The Lon­gi­tude Act

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In or­der for sailors to know ex­actly where they were at sea, it be­came in­creas­ingly vi­tal to cal­cu­late lon­gi­tude – the ship’s east/ westw po­si­tion. Ac­cu­rate pen­du­lum clocks ex­isted from the 17th cen­tury but the e move­ment of the ship, air hu­mid­ity and tem­per­a­ture badly af­fected the time­pieces. In 1714, the Bri­tish govern­ment is­sued a com­pe­ti­tion of­fer­ing a £20,000 re­ward for any­one who could come up with a so­lu­tion to the lon­gi­tude prob­lem and pro­vide a por­ta­ble clock ac­cu­ra­tee to within three sec­onds a day – unhe eard of at that time. En­ter John Har­ri­son (1693-1776), a joiner/clock maker from York­shire who had built his first long­case clock aged 20. The fac­tual but quasi-fic­tion­alised Lon­gi­tude by Dava So­bel, pub­lished by Harper in 1995, de­picts his en­deav­ours and was filmed by Granada TV in 2000. The de­vel­op­ment of his clocks to solve the lon­gi­tude prob­lem is ex­plained by the Royal Mu­se­ums s in Green­wich at ex­ploore/as­tron­omy-and-time/ timme-facts/har­ri­son# lon­gi­tude.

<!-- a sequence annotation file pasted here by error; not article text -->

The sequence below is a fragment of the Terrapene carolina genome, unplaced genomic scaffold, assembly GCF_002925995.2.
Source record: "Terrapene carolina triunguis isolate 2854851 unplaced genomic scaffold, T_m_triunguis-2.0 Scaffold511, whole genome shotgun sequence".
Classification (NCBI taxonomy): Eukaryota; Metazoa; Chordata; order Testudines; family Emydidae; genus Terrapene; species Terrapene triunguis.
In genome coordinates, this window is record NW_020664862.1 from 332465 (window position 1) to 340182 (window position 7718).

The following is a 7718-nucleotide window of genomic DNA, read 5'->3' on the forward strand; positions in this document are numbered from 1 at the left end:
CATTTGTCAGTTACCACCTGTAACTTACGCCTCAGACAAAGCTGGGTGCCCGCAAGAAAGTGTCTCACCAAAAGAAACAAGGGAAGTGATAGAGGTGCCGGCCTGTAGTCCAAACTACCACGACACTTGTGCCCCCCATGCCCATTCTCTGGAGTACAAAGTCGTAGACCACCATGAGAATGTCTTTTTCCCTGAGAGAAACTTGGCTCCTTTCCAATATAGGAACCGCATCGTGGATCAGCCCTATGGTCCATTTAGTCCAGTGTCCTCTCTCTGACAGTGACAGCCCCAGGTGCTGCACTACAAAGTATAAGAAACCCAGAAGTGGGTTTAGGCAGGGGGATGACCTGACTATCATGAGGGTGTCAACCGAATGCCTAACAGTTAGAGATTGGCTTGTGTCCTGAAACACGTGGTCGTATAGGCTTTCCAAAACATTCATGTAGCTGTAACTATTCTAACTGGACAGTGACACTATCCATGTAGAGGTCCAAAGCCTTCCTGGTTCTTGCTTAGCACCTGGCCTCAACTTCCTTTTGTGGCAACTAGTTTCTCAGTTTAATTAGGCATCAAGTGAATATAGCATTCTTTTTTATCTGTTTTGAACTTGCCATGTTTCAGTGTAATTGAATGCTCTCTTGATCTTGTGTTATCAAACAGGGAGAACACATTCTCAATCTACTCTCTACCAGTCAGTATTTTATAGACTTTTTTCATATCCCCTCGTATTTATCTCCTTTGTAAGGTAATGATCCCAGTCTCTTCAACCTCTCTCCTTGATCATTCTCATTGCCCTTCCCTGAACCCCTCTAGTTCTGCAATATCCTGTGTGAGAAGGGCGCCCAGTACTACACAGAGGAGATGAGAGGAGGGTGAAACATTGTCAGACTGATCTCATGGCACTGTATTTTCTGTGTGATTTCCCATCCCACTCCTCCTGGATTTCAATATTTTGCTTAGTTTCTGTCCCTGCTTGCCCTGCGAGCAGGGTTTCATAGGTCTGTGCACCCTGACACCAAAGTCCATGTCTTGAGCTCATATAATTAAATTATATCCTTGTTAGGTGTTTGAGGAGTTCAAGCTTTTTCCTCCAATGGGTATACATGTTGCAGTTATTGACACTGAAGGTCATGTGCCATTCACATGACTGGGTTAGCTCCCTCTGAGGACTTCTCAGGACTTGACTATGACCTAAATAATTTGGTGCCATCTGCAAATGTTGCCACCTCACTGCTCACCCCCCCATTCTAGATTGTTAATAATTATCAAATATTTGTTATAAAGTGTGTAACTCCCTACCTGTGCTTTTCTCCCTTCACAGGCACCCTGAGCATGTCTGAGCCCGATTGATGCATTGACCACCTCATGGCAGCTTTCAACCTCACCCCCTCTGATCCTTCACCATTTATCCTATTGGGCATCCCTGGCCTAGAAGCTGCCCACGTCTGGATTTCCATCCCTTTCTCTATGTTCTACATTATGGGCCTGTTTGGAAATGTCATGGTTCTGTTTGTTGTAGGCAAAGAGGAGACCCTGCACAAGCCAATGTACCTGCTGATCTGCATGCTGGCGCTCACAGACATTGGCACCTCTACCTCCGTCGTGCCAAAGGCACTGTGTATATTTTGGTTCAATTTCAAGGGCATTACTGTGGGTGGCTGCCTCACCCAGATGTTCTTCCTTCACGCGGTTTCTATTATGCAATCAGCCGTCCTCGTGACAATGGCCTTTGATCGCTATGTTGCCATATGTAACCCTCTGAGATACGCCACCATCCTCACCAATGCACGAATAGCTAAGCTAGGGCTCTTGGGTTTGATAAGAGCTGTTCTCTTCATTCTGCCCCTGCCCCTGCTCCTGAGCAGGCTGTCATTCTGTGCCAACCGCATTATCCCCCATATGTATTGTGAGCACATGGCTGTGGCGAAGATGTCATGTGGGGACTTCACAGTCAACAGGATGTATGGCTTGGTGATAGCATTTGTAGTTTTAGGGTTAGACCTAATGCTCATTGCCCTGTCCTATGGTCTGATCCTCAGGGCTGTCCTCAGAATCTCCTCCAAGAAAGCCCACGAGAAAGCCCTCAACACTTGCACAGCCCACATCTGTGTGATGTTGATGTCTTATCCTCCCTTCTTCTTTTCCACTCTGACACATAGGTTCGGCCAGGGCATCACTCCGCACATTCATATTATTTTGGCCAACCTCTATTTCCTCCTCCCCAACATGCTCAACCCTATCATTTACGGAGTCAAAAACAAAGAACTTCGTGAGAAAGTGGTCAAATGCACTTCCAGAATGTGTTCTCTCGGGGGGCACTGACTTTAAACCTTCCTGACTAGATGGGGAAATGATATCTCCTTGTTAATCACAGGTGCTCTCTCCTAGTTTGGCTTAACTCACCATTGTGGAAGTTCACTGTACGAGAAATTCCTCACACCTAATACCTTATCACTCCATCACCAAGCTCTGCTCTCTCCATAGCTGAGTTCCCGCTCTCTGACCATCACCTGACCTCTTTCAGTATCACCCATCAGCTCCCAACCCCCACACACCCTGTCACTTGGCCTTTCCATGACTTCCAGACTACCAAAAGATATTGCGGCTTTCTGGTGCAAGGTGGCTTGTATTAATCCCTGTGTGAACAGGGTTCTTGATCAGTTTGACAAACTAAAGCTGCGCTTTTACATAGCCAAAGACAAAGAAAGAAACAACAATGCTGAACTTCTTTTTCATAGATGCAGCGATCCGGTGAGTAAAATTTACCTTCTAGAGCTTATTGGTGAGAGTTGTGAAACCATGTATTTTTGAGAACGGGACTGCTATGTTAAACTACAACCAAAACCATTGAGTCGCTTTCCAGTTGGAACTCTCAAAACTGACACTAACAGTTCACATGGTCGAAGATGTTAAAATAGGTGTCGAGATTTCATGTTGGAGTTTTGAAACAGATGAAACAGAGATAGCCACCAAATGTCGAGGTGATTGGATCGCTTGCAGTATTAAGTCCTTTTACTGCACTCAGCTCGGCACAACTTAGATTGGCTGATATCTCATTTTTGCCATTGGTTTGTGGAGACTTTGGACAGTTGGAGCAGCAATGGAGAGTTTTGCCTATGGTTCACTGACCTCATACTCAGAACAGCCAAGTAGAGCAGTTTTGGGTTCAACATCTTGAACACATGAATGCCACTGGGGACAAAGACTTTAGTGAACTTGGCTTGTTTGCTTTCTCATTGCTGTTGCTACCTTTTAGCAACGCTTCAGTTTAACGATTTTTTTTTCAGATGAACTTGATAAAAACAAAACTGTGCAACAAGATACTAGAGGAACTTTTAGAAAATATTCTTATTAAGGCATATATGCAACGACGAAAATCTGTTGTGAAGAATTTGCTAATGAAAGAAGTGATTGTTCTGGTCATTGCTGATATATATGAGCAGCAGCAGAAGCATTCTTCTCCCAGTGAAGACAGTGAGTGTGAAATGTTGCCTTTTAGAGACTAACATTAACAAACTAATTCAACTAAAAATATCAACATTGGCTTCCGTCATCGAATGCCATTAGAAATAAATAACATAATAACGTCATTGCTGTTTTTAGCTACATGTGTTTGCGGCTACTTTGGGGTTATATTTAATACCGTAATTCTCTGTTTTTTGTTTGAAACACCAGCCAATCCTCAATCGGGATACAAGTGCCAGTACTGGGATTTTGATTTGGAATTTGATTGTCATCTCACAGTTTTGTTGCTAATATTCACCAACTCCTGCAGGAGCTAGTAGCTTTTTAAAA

There was con­sid­er­ably chi­canery in­n­volved in pay­ing him the prize ffund and he had to sub­mit all his cclocks to the com­mis­sion­ers be­fore hhe could re­ceive any­thing. Hav­ing started his work in 1728, he was awwarded £10,000 in 1765 but it toook an ap­peal to King Ge­orge III in 17722 be­fore he was fi­nally be­stowed a fur­ther £8,750 by Act of Par­lia­ment in June 1773. Over 23 years, he re­ceived a to­tal of £23,065 worth more than £1.25 mil­lion to­day – a prize well worth striv­ing to­wards.

Ex­am­ples of his clocks are held at the Sci­ence Mu­seum, Lon­don, and Nostell Pri­ory, York­shire.

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